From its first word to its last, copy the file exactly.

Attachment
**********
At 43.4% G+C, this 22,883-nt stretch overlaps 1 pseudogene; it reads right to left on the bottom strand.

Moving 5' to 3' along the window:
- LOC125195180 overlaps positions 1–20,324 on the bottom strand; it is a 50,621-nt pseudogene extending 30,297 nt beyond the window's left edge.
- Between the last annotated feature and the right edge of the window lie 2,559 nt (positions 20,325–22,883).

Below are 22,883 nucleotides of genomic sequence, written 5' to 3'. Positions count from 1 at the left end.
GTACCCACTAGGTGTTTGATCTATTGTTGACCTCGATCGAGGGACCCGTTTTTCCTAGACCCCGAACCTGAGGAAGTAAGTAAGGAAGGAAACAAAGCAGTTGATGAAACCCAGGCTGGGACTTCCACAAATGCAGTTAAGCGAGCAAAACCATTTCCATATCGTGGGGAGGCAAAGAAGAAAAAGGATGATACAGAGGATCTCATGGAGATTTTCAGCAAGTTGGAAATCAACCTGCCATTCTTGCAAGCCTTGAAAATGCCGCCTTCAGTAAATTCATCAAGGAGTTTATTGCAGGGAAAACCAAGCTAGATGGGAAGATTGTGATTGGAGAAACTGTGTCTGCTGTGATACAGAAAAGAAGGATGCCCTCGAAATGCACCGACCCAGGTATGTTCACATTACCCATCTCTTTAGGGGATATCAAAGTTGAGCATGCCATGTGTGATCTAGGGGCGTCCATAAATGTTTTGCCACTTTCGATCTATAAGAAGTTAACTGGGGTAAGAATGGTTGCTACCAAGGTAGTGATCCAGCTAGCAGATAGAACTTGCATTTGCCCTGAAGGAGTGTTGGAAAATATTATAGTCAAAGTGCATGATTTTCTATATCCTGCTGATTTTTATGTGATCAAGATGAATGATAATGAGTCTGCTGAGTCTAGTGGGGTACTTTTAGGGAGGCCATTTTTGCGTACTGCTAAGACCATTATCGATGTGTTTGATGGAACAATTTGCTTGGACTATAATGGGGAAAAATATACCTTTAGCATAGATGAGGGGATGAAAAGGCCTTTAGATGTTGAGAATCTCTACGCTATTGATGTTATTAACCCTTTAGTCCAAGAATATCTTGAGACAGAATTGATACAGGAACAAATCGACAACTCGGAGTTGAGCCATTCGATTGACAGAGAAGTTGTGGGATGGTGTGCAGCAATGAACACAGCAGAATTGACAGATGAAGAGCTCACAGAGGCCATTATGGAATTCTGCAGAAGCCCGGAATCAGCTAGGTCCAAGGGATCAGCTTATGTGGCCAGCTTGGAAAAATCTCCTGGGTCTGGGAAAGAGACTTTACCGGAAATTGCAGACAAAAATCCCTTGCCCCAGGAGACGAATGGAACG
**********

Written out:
At 43.4% G+C, this 22,883-nt stretch overlaps 1 pseudogene; it reads right to left on the bottom strand.

Moving 5' to 3' along the window:
- LOC125195180 overlaps positions 1–20,324 on the bottom strand; it is a 50,621-nt pseudogene extending 30,297 nt beyond the window's left edge.
- Between the last annotated feature and the right edge of the window lie 2,559 nt (positions 20,325–22,883).

Below are 22,883 nucleotides of genomic sequence, written 5' to 3'. Positions count from 1 at the left end.
GTACCCACTAGGTGTTTGATCTATTGTTGACCTCGATCGAGGGACCCGTTTTTCCTAGACCCCGAACCTGAGGAAGTAAGTAAGGAAGGAAACAAAGCAGTTGATGAAACCCAGGCTGGGACTTCCACAAATGCAGTTAAGCGAGCAAAACCATTTCCATATCGTGGGGAGGCAAAGAAGAAAAAGGATGATACAGAGGATCTCATGGAGATTTTCAGCAAGTTGGAAATCAACCTGCCATTCTTGCAAGCCTTGAAAATGCCGCCTTCAGTAAATTCATCAAGGAGTTTATTGCAGGGAAAACCAAGCTAGATGGGAAGATTGTGATTGGAGAAACTGTGTCTGCTGTGATACAGAAAAGAAGGATGCCCTCGAAATGCACCGACCCAGGTATGTTCACATTACCCATCTCTTTAGGGGATATCAAAGTTGAGCATGCCATGTGTGATCTAGGGGCGTCCATAAATGTTTTGCCACTTTCGATCTATAAGAAGTTAACTGGGGTAAGAATGGTTGCTACCAAGGTAGTGATCCAGCTAGCAGATAGAACTTGCATTTGCCCTGAAGGAGTGTTGGAAAATATTATAGTCAAAGTGCATGATTTTCTATATCCTGCTGATTTTTATGTGATCAAGATGAATGATAATGAGTCTGCTGAGTCTAGTGGGGTACTTTTAGGGAGGCCATTTTTGCGTACTGCTAAGACCATTATCGATGTGTTTGATGGAACAATTTGCTTGGACTATAATGGGGAAAAATATACCTTTAGCATAGATGAGGGGATGAAAAGGCCTTTAGATGTTGAGAATCTCTACGCTATTGATGTTATTAACCCTTTAGTCCAAGAATATCTTGAGACAGAATTGATACAGGAACAAATCGACAACTCGGAGTTGAGCCATTCGATTGACAGAGAAGTTGTGGGATGGTGTGCAGCAATGAACACAGCAGAATTGACAGATGAAGAGCTCACAGAGGCCATTATGGAATTCTGCAGAAGCCCGGAATCAGCTAGGTCCAAGGGATCAGCTTATGTGGCCAGCTTGGAAAAATCTCCTGGGTCTGGGAAAGAGACTTTACCGGAAATTGCAGACAAAAATCCCTTGCCCCAGGAGACGAATGGAACG